1. Gender roles framework (GRF)

  2. Triple roles framework (TRF)

  3. Social relations analysis (SRA)





What is it

Adding gender to existing planning approaches is known as grafting.

Women's practical requirements originating from reproductive, productive, and community management roles are addressed through gender planning technique.

Methodologies for gender planning that "aim to locate the problem in the planning and training process itself."

What it achieves

Women are being trained for programmes that will be executed for women who are currently working.

Women are being trained to address their immediate felt demands, such as practical necessities.

In the planning and training process, women are being trained to be active agents of change.

What it does not achieve

Does not address inequities in the production, distribution, and consumption of goods and commodities.

Doesn't inspire women to think about their own roles, connections, or networks.

Doesn't take into account long-term strategic goals in changing women's standing.

Limits itself to addressing the actual requirements of women.

As gender trainers, we must develop and administer training programmes that address women's practical requirements while also improving their status and quality of life. Following that, you should try to meet their specific strategic interests and needs.

Gender analysis can assist us in comprehending:

  1. Gender inequalities in terms of men's and women's activities, resource access and control, limits faced, and rewards and incentives received.

  2. The effects of an intervention, such as a training programme, on men and women.

  3. There is a need to design precise action or implementation strategies.

Q6. Name at least five non-projected training aids/media. Discuss them with suitable examples. 10

Ans) The five non-projected training aids/media are as follows:

The Chalkboard

The chalkboard is likely the most affordable and extensively utilised visual aid. A decent chalkboard is at least 4 feet long, 6 feet wide, and 8 feet tall, and is composed of slate or glass. It is grey, black, or green in colour and is mounted on the wall at a height of at least 3 – 4 feet. We now have white boards on which we write using multi-coloured pens. These can be removed using a moist cloth. These boards are composed of wood with an extremely smooth surface. Any colour appears distinct and good against white.

Meta Plan Charts

The meta plan system is a highly useful visual learning aid. It is made up of lightweight pinboards, such as thermocol boards, a brown sheet to cover the boards, thick cards in various shapes and colours, and pins to secure the cards to the boards. Felt tip markers, glue, and extra sheets of chart paper for cutting cards are also required in case the cards run out during the session.

The attendees are asked questions about the session's subjects. On cards, the participants are instructed to write down their thoughts. When it comes to writing, there are some guidelines to follow. The cards are gathered and shuffled to maintain anonymity. The cards are then read aloud and fastened on the boards. As a communal mirror, it aids in quickly gathering the trainees' ideas.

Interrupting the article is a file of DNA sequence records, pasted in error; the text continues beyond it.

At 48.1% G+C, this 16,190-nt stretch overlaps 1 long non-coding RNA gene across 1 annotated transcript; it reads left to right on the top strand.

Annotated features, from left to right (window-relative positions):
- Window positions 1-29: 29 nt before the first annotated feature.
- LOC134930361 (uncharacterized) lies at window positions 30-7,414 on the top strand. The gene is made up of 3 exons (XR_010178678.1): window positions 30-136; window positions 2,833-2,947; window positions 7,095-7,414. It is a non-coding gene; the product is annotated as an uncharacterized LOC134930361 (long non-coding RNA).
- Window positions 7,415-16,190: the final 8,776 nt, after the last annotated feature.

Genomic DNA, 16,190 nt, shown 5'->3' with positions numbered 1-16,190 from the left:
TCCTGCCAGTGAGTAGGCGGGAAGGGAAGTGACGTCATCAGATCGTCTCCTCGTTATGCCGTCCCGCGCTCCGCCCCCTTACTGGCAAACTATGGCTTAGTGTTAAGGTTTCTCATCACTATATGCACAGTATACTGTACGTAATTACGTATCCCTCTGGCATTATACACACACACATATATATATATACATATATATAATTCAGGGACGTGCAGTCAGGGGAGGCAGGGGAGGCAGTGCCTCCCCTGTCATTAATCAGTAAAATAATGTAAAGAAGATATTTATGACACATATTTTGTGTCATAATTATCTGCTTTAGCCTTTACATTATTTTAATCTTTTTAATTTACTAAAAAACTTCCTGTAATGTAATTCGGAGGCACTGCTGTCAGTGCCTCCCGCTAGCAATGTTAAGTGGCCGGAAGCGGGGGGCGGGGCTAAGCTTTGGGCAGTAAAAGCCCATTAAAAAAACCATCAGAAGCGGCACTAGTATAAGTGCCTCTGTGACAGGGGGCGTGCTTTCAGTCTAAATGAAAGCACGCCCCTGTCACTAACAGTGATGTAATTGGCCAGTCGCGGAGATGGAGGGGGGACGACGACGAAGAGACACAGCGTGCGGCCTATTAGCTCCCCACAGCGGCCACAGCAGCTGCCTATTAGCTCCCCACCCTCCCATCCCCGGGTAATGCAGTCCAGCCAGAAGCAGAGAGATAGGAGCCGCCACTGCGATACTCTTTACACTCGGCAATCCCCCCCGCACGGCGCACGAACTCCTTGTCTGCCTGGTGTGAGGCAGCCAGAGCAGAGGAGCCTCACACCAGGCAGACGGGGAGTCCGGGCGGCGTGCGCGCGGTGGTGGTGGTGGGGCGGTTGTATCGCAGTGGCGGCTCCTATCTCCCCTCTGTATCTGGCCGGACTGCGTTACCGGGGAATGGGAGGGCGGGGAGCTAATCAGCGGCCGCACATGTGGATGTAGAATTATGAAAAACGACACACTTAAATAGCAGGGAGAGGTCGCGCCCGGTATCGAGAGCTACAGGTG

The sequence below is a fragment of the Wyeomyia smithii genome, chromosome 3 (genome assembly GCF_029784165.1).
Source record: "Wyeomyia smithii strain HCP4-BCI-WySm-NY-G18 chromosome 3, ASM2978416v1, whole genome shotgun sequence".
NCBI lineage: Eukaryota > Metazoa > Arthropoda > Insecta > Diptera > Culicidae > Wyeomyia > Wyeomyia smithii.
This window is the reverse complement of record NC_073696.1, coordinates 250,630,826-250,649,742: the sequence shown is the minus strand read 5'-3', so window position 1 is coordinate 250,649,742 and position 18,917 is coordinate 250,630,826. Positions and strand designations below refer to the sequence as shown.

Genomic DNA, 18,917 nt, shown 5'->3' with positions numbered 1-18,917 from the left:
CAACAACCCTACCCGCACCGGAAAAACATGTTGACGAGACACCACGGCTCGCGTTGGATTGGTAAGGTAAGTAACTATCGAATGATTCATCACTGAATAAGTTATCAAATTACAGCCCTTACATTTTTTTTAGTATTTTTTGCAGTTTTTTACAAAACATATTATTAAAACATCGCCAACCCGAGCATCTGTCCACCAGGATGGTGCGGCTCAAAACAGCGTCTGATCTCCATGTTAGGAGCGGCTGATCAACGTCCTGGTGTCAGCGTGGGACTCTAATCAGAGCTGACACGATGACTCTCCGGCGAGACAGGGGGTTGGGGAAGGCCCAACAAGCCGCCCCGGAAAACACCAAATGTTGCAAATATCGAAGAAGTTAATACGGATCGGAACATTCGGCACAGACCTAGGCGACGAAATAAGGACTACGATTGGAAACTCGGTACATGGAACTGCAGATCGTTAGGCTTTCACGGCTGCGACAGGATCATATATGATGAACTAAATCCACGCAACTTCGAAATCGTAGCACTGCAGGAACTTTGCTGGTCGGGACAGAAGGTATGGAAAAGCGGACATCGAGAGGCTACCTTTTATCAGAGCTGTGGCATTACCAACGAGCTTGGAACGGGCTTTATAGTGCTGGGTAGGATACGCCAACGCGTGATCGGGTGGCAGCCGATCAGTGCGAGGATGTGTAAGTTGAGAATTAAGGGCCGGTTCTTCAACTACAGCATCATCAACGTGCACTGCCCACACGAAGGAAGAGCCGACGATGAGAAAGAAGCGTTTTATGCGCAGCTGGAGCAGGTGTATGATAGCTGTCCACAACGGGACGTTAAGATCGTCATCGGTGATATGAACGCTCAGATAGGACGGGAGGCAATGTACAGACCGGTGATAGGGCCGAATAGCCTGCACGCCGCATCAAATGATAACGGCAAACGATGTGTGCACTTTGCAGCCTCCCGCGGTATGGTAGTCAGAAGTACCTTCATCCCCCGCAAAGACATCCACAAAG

Pinboards are often the same size as blackboards. The number of pin boards needed is determined on the number of trainees, themes, and other factors. Each session or theme usually necessitates two to three boards. You will need nine boards if you have 24 participants divided into three groups and three sessions in which you plan to use the meta plan system. It provides flexibility and room if one side of the board is utilised for one session and then the board is turned and used for the next session.


You've probably seen a few graphs. Are they similar to or different from a poster in terms of message presentation? Relationships and changes are depicted in charts. They are graphical and graphic representations that are used to tabulate a vast amount of data or demonstrate a progression. They are visual symbols that summarise, compare, or perform other useful functions in the explanation of subject matter. Symbolized images is a term used to describe charts.

Charts can be used to explain complex and often boring subject matter in a fun and efficient way. They also make data and statistics more understandable and fascinating. They display or compare changes in part size and positioning. As a result, charts can assist in the development of a concept and the improvement of one's grasp of the subject. They can also be employed for reinforcing and recapitulation.


You're all familiar with the images that are regularly used in training. One of the most diverse and efficient visual aids is pictures. The old adage "a picture is worth a thousand words" exemplifies the importance of visuals in education. However, this is only true if the image conveys the message, you want it to - to the individuals you're attempting to reach. There are several types of images, such as black and white, photographic, coloured, hand drawn, printed, and so on.

Printed Material for Training

Participants are given reading material as part of their training. Quizzes, exercises, questionnaires, and other methods can be used to assess their knowledge and attitude. All of these training tools are beneficial because of the following: